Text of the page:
Mix flour with a speck of salt. Add mineral water and oil; blend. Gently stir in one egg white that has been whipped until almost stiff. Dip sage leaves in mixture and fry in hot oil (about 350 degrees) until browned. Watch carefully, as the light batter browns quickly. Remove from the oil, drain on paper towels, and serve warm. This recipe can easily be doubled.
Roasted butternut squash and sage risotto with pine nuts A great one for this time of year.
Visit Taste of Home or another find from the BBC, Food Recipes with over 250 recipes using sage.
Soil, Planting, and Care
Cooks and gardeners alike are indebted to this classic, evergreen perennial for the unique, pungent flavor and aroma that its gray-green leaves produce. The soft gray-green foliage is great in pots or the garden. It forms a 2.5-foot-tall by 3-foot-wide bush with woody stems that may be trimmed back to newly emerging growth or strong stems in spring.
If you live in zones 5 to 8, your sage will grow as a hardy perennial. Set out plants in spring or fall, planting seedlings 18 to 24 inches apart. Choose a sunny spot in well-drained soil with a pH between 6.5 and 7. If you have clay soil, add sand and organic matter to lighten up the soil and provide better drainage. Prune plants back in early spring every year, cutting out the oldest growth to promote new growth. You will begin to see little pink or lavender-purple flowers spikes in late spring. Even with pruning, plants can get woody and stop producing lots of branches after 3 to 5 years. At this point, you may want to dig up your original and plant a new one.
Sage grows best in a sunny location with well-drained soil. It will tolerate drought and poor soil fertility, but will produce better with consistent, but not over, watering. For maximin growth, the pH should be between 6.5 and 7. Prune the plant in the spring and a few times through the growing season to encourage young shoots with full flavor, and to prevent it from becoming leggy and twiggy (and going to flower which isn’t desired if using as a culinary herb). Space plants 18 to 24 inches apart and divide every couple of years to rejuvenate the plants.
Noteworthy – Butterflies love salvia.
Consider planting and growing sage in a container with rosemary, basil, and other Mediterranean herbs for a fragrant mix. While cooks appreciate the distinctive taste and scent, gardeners also enjoy its velvety, evergreen foliage, and delicate blooms.
Mildew is a problem for sage, so thin plants regularly to encourage air circulation. Watch carefully on the hottest, most humid summer days. You can also mulch with pebbles to help keep the area immediately around the leaves dry. The moisture from pebbles evaporates quickly compared to organic mulches.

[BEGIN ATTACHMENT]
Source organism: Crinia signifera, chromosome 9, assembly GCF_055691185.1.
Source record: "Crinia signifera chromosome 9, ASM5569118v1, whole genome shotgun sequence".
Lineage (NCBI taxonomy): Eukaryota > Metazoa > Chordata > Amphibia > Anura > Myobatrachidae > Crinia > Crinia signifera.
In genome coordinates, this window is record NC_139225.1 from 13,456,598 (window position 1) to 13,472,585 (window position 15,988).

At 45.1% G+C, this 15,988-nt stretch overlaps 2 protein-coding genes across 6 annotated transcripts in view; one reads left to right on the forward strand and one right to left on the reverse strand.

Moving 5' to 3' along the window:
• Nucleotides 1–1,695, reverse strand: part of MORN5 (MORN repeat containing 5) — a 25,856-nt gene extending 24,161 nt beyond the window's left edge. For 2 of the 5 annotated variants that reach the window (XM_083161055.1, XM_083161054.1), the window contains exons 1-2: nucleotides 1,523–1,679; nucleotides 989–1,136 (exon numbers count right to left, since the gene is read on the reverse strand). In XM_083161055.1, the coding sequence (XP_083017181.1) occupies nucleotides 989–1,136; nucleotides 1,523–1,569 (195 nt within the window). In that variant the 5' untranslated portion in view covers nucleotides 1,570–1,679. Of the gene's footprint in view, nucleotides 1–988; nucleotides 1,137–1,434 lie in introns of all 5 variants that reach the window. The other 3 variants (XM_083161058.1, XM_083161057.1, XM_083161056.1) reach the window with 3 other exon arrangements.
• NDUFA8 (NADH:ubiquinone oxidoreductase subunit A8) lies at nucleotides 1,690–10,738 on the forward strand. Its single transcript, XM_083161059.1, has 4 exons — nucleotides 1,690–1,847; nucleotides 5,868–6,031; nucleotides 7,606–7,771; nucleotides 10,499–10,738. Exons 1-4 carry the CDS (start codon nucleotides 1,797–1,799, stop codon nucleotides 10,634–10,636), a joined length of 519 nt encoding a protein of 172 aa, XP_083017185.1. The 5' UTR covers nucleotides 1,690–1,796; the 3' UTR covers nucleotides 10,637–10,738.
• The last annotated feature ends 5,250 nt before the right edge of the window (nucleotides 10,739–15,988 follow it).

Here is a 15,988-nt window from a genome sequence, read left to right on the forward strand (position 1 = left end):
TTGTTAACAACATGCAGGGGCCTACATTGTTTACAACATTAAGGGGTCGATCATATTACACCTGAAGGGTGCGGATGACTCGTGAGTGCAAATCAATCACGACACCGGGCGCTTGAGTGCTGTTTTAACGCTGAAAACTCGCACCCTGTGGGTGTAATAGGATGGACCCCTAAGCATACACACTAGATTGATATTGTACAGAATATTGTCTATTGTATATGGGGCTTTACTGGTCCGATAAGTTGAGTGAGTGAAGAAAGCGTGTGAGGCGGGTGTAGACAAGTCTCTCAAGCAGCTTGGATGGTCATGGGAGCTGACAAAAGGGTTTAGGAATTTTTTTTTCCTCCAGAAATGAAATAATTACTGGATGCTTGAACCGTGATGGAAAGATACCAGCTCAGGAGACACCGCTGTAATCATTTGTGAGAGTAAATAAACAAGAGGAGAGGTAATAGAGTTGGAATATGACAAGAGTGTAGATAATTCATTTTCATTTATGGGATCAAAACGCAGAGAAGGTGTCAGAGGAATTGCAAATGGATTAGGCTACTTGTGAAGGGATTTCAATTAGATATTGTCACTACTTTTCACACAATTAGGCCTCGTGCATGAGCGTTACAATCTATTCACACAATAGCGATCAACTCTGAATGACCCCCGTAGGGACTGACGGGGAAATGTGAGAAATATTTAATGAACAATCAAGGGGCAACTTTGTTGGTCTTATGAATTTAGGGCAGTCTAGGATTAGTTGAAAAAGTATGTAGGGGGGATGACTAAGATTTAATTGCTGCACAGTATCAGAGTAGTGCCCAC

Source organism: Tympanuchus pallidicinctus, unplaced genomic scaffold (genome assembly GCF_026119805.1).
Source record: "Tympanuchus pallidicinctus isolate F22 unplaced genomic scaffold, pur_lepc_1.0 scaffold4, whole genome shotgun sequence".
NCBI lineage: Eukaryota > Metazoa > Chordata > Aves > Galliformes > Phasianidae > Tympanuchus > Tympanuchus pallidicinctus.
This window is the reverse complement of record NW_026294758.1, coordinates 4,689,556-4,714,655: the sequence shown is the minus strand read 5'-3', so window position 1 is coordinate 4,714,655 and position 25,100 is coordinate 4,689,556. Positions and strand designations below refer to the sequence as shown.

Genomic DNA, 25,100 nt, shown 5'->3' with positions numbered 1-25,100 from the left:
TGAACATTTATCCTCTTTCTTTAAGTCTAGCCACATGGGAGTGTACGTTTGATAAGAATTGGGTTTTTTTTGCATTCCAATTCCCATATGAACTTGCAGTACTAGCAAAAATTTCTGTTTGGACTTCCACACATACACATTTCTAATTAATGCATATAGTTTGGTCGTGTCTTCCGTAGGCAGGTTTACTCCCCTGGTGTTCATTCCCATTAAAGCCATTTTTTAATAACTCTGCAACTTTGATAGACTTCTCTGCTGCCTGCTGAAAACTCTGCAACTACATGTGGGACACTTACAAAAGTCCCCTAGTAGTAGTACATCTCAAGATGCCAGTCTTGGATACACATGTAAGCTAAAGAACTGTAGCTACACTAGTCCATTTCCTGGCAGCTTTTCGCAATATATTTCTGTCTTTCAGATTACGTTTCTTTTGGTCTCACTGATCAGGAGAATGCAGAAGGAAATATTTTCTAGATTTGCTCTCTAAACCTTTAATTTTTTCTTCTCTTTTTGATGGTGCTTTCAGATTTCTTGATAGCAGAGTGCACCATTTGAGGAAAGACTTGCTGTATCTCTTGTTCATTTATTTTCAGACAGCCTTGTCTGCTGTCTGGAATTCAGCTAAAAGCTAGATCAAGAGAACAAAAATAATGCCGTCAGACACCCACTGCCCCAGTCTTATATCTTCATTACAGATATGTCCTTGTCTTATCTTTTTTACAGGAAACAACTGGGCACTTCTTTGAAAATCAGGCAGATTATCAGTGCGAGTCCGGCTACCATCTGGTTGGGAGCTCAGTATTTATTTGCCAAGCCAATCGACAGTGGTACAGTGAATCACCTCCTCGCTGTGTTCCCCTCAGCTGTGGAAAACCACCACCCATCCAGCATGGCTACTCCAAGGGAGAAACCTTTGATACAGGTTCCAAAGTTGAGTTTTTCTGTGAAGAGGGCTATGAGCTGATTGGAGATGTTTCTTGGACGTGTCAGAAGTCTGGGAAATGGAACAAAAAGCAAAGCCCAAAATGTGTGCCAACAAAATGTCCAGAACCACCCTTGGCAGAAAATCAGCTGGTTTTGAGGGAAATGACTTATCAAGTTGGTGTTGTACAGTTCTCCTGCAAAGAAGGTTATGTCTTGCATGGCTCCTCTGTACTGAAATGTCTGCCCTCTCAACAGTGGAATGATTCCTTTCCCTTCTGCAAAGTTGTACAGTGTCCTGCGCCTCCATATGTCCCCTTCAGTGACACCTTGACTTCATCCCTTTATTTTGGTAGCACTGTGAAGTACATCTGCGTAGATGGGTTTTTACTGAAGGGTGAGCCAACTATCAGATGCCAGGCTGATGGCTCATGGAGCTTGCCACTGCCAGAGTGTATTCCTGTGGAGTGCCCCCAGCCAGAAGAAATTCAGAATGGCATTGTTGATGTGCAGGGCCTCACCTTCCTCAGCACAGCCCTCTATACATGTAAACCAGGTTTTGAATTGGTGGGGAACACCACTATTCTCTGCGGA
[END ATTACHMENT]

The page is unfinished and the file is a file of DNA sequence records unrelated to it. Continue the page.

Harvest and Storage
In the Northwest where sage is a perennial, harvest sage only lightly during the first year. In subsequent years, harvest sage as you need it, year-round. Cut an entire stem if desired, or just pinch a leaf at a time. To give new foliage time to fully mature, leave 2 months between your last big harvest and the first frost of the season. Dry harvested sage by hanging bunches of stems upside-down. Strip the dry leaves from the stem and store in an airtight container. Keep the flowers on the stems to cultivate pretty pods that work well in dried herb arrangements. Store dried sage in the same place as you store your potatoes to help them keep longer.
Sage is easy to start from seed (although most named varieties are not available as seed). It can also be reproduced by layering, by division, or from stem cuttings. To grow from seed, either plant directly in the ground on the average date of the last frost, or start indoors 6 to 8 weeks before then. Either way, the plant may not flower the first year. Layer established branches in the spring and fall, or divide large plants in the spring. Take softwood stem cuttings in summer and root in a sand-peat mixture.
Sage takes 75 days from planting to the first harvest. At least twice during the growing season, cut 6-8″ from the top of the plants. Pick the leaves as desired as long as you don’t cut back more than half the plant or it will stop producing. Harvest before the plant flowers.
Although fresh sage has a richer and more balanced flavor than dried, it’s usually not available during the winter. It is easy to preserve fresh sage; just chop the leaves, place in an ice cube tray with water, and freeze to use later. To dry sage, tie springs in loose bundles and air-dry in a cool place, or place branches on wire racks out of direct sunlight. When dry and brittle, remove the leaves from the stems and store in an airtight container. Hang bunches of sage in the kitchen for a nice herbal ambiance. You might even try using sage in an herbal wreath.
Sage has few pests when grown in well-drained soil. Good air circulation will reduce potential problems with foliar diseases.
Summary – Growing Sage
- Soil: Sage thrives in well-drained, sandy, loamy soil, and it prefers a pH between 6.0 and 7.0. Resist the temptation to over-fertilize; the sage might grow a little faster, but its flavor will be less intense.
- Sun: Plant sage in medium to full sun. If you are growing sage indoors, place your pot near a sunny window.
- Water: Sage is a fairly drought-tolerant herb, and even when the leaves look wilted, a little water perks the entire plant right up. Wait until the soil is dry to give it a thorough watering.
- Spacing: Sage grows in a round, bush-like fashion, and individual plants should be spaced 24″ to 36″ apart.
- Companion planting: Plant sage near carrots, strawberries, tomatoes, and cabbage. I have a few planted within my perennial garden, as well as near my tomatoes. Because the beautiful blossoms attract pollinators, I let a couple of my sage plants go to flower.
- Pests and problems: Powdery mildew, rust, stem and root rot, fungal leaf spots, whiteflies, aphids, mealybugs, spider mites, slugs, spittlebugs, and wilt.
Thanks for catching up on Sage, January’s Herb of the Month. Next month find out more about Winter Savory.